If you recently read our blog post in 'A day in the life of an animal holistic therapist' then you'll know all about Sam and her business 'Hoof To Tail Healing'. We've caught up with Sam again recently who shares some insight on how she can help more senior dogs with some of their issues, which occur more as we head into Autumn and Winter. Over to you Sam...!
Autumn is officially here, and it makes me think of senior dogs, as the colder damp weather can affect mobility and pain with problems such as arthritis. So, I thought it was the time I wrote about how you can help your dog holistically with a couple of problems that affect senior dogs; arthritis and cataracts.
The most common issue I help dogs with is arthritis. Dogs can struggle to move around when they first get up in the morning. Stairs become more difficult, and taking over the sofa can be a thing of the past.
I love working with essential oils, as it means I can give owners something that they can use in between therapy sessions. The following are great for arthritis and are common oils that are most people already have at home (others are available) along with their properties;
- Peppermint – anti-inflammatory and pain relieving
- Lavender – anti-inflammatory and improves circulation which can speed up the bodies self-healing
- Rosemary – anti-inflammatory and pain relieving, can stop the progression of arthritis
I always offer the bottle of essential oil for the dog to sniff, then once they have had enough of the healing properties, they can move away. When we need the properties of an oil, it smells pleasant to us, but can then change when the oil has done its job.
Crystals are another way you can help your dog at home. I made a necklace to help with my mum’s arthritis in her shoulder, and she had such good results from it, it gave me the idea for making collar charms with healing properties of crystals.
The crystals that helped my mum were Amethyst, Blue Lace Agate, and Rainbow Flourite.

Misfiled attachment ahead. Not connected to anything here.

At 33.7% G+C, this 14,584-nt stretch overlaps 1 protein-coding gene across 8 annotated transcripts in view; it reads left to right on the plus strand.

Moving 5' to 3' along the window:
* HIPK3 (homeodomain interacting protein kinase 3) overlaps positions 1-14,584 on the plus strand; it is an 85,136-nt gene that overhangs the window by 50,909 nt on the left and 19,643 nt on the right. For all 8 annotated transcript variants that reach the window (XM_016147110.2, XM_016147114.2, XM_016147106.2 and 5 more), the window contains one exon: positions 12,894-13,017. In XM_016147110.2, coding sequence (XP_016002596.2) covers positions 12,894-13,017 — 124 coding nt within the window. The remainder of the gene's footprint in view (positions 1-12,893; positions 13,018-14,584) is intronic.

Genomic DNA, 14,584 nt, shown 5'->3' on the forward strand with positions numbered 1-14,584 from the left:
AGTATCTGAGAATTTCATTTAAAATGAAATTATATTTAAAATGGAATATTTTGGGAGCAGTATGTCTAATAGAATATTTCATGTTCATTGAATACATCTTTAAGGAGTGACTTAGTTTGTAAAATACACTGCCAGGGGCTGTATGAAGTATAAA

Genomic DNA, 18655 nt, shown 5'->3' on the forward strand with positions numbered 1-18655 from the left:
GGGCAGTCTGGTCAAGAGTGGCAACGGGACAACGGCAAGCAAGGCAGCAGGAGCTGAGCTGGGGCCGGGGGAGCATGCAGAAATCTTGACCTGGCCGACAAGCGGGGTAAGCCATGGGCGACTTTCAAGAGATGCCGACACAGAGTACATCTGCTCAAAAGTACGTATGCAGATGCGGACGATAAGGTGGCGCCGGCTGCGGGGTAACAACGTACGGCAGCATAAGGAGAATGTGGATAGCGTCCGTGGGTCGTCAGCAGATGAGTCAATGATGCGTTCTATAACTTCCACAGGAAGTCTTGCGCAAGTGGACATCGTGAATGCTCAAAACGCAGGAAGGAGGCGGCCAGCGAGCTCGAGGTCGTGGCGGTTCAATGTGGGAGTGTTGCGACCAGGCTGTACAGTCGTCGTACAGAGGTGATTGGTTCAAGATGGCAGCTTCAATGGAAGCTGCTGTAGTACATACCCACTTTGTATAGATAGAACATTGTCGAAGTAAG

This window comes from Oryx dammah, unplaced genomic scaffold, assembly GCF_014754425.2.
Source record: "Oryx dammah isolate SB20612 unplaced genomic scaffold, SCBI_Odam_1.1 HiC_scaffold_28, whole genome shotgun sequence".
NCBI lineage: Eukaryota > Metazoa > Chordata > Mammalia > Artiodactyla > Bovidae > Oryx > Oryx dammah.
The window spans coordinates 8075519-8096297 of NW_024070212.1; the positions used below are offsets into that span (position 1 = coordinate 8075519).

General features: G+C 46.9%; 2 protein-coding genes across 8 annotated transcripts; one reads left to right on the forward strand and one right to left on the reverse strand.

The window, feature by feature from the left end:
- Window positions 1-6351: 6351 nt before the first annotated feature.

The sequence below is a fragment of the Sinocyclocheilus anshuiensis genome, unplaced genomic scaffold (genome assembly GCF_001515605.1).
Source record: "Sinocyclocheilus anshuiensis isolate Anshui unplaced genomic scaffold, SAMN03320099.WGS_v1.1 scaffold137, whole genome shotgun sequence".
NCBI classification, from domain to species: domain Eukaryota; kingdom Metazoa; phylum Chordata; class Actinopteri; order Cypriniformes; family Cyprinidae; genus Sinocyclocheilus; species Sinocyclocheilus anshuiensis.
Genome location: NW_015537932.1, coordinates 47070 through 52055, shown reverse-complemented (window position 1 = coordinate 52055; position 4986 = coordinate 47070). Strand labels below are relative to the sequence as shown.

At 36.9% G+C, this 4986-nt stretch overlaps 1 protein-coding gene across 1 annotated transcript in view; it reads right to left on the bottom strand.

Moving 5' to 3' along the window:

- Amethyst – gentle properties to reduce joint pain
- Blue Lace Agate – this is a lovely cooling crystal, and have lovely anti-inflammatory properties
- Rainbow Flourite – this also has properties which reduce pain and help joints to be mobile again.
You don’t have to use one of my collar charms to help your dog’s arthritis. Tumble stones as pictured below are available quite cheaply and can be lay next to the area where your dog has arthritis. Just make sure they aren’t left unattended with the crystal as they may decide it looks tasty enough to eat!
There are a number of acupressure points that can help, not only with arthritis specifically but with pain relief and reducing inflammation, and building up muscles again to support the joints.
Reiki can also help to clear any blockages in the energy flow around the body and encourage the body to heal itself. It can also release any muscular tension caused by a change in gait brought on by compensating for any pain.
I love working with dogs who have arthritis, as it is lovely to give some gentle healing to older dogs that are starting to struggle. Also, the feedback is so rewarding, hearing that dogs are able to go upstairs again, or jump back up on their favourite sofa, and keep up on walks again!